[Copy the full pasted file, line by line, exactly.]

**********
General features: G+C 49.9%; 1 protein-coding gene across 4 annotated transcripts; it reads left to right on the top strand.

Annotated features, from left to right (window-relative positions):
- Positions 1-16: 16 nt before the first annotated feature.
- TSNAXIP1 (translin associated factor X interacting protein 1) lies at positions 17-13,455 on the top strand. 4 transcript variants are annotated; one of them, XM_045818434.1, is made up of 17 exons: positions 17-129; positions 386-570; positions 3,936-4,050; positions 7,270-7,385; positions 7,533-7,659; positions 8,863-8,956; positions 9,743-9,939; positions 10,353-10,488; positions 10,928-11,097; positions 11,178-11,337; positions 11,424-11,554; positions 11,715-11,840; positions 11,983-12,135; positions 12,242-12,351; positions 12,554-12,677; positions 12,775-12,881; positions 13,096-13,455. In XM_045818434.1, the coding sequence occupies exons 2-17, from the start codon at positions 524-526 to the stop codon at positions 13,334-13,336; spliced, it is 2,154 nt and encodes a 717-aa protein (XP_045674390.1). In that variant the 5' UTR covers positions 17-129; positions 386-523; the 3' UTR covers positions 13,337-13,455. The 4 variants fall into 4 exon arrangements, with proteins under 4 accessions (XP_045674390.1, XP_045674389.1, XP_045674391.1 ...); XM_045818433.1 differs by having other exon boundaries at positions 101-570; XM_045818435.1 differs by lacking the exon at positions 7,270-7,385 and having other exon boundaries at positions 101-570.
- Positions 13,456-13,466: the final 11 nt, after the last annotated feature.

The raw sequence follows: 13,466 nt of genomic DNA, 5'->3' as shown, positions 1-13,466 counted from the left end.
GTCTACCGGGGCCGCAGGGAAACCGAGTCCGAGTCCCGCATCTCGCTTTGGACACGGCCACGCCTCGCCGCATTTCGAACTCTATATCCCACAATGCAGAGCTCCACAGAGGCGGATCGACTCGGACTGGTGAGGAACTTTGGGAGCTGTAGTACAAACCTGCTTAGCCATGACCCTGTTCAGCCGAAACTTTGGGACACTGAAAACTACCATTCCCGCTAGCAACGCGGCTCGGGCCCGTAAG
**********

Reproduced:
General features: G+C 49.9%; 1 protein-coding gene across 4 annotated transcripts; it reads left to right on the top strand.

Annotated features, from left to right (window-relative positions):
- Positions 1-16: 16 nt before the first annotated feature.
- TSNAXIP1 (translin associated factor X interacting protein 1) lies at positions 17-13,455 on the top strand. 4 transcript variants are annotated; one of them, XM_045818434.1, is made up of 17 exons: positions 17-129; positions 386-570; positions 3,936-4,050; positions 7,270-7,385; positions 7,533-7,659; positions 8,863-8,956; positions 9,743-9,939; positions 10,353-10,488; positions 10,928-11,097; positions 11,178-11,337; positions 11,424-11,554; positions 11,715-11,840; positions 11,983-12,135; positions 12,242-12,351; positions 12,554-12,677; positions 12,775-12,881; positions 13,096-13,455. In XM_045818434.1, the coding sequence occupies exons 2-17, from the start codon at positions 524-526 to the stop codon at positions 13,334-13,336; spliced, it is 2,154 nt and encodes a 717-aa protein (XP_045674390.1). In that variant the 5' UTR covers positions 17-129; positions 386-523; the 3' UTR covers positions 13,337-13,455. The 4 variants fall into 4 exon arrangements, with proteins under 4 accessions (XP_045674390.1, XP_045674389.1, XP_045674391.1 ...); XM_045818433.1 differs by having other exon boundaries at positions 101-570; XM_045818435.1 differs by lacking the exon at positions 7,270-7,385 and having other exon boundaries at positions 101-570.
- Positions 13,456-13,466: the final 11 nt, after the last annotated feature.

The raw sequence follows: 13,466 nt of genomic DNA, 5'->3' as shown, positions 1-13,466 counted from the left end.
GTCTACCGGGGCCGCAGGGAAACCGAGTCCGAGTCCCGCATCTCGCTTTGGACACGGCCACGCCTCGCCGCATTTCGAACTCTATATCCCACAATGCAGAGCTCCACAGAGGCGGATCGACTCGGACTGGTGAGGAACTTTGGGAGCTGTAGTACAAACCTGCTTAGCCATGACCCTGTTCAGCCGAAACTTTGGGACACTGAAAACTACCATTCCCGCTAGCAACGCGGCTCGGGCCCGTAAG